90 days from today is Mon, 25 December 2023
13 December 2022
Later this month we will witness the biggest ambulance strike action in 30 years. Ambulance workers from all three unions are due to walk out on 21 December – this means that ambulance drivers, paramedics, call handlers and emergency care assistants will refuse to work across 10 of the 11 trusts in England and Wales. A further strike is due to take place on the 28 December by members of the GMB union.
Perhaps more than most we appreciate current frustrations with pay offers, poor working conditions and minimal resources - police officers have suffered a real terms pay cut of between 25 to 30 per cent since 2010. The great difference for police officers up and down the country though, is that we, uniquely, are unable to express our own frustrations through strike action, even though we step in as a last resort to ensure public safety when others strike.
It is no different with the ambulance workers’ strike as our members are being asked to step in and drive ambulances; it shouldn’t need saying, but police are not ambulance drivers or qualified paramedics.
At a time when the thin blue line is overstretched and under pressure like never before, this request gives me grave concern for the welfare of our members. Our officers are exhausted, many feel they are on their knees already after a tumultuous year of extra duty, including unprecedented large-scale events. Alongside the strikes that have required extra policing, this year has seen an increase in protest action by various groups across the country. One group alone, Just Stop Oil, has held protests on 46 days of the year so far, requiring 12,500 officers to police, this on top of their regular duties, and such is the threat of similar action by the group we have police officers permanently on standby.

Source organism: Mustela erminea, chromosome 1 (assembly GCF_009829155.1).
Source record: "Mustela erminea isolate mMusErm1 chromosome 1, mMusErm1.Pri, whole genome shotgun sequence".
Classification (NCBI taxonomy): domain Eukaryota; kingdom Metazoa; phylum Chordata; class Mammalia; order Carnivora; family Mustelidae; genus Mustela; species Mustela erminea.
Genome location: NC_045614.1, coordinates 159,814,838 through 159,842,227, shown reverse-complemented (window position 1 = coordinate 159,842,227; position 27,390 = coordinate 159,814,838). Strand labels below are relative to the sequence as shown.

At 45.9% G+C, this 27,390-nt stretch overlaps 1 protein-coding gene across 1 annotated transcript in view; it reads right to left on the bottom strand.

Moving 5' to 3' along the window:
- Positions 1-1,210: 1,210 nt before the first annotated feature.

I would never ask members to refuse to pick up overtime, indeed for many I am sad to say overtime represents a vital additional income - a condemning reflection of the state of policing today that illustrates why we are campaigning so hard for fair pay for officers.
But I am given pause for concern that far too much police time is being spent doing work that is not traditional police work.
It is in our nature as police officers to step up when help is needed, but I worry that this is to the detriment of the health and wellbeing of our members. It was only this month I expressed my concern at the blurring of the lines between police and prison officers with police cells being used as overflow for prisoners, and now today I am forced to express my concerns at police being asked to drive ambulances.
I am encouraged by the NPCC statement made by Assistant Chief Constable, Owen Weatherill, National Mobilisation coordinator, “Policing must ensure it can deliver its own core business. Police officers already deal with issues from existing ambulance attendance times, often related to mental health incidents”. It is important that as a community all police speak with one voice so that our message is amplified.
As the Assistant Chief Constable states, “Preservation of life will always be policing’s number one priority and that has not changed”, so whilst we acknowledge the request for police to drive ambulances and have not ruled this out entirely, first and foremost is our duty to ensure we have the capability to deliver our core service, something that at present is a struggle across all forces.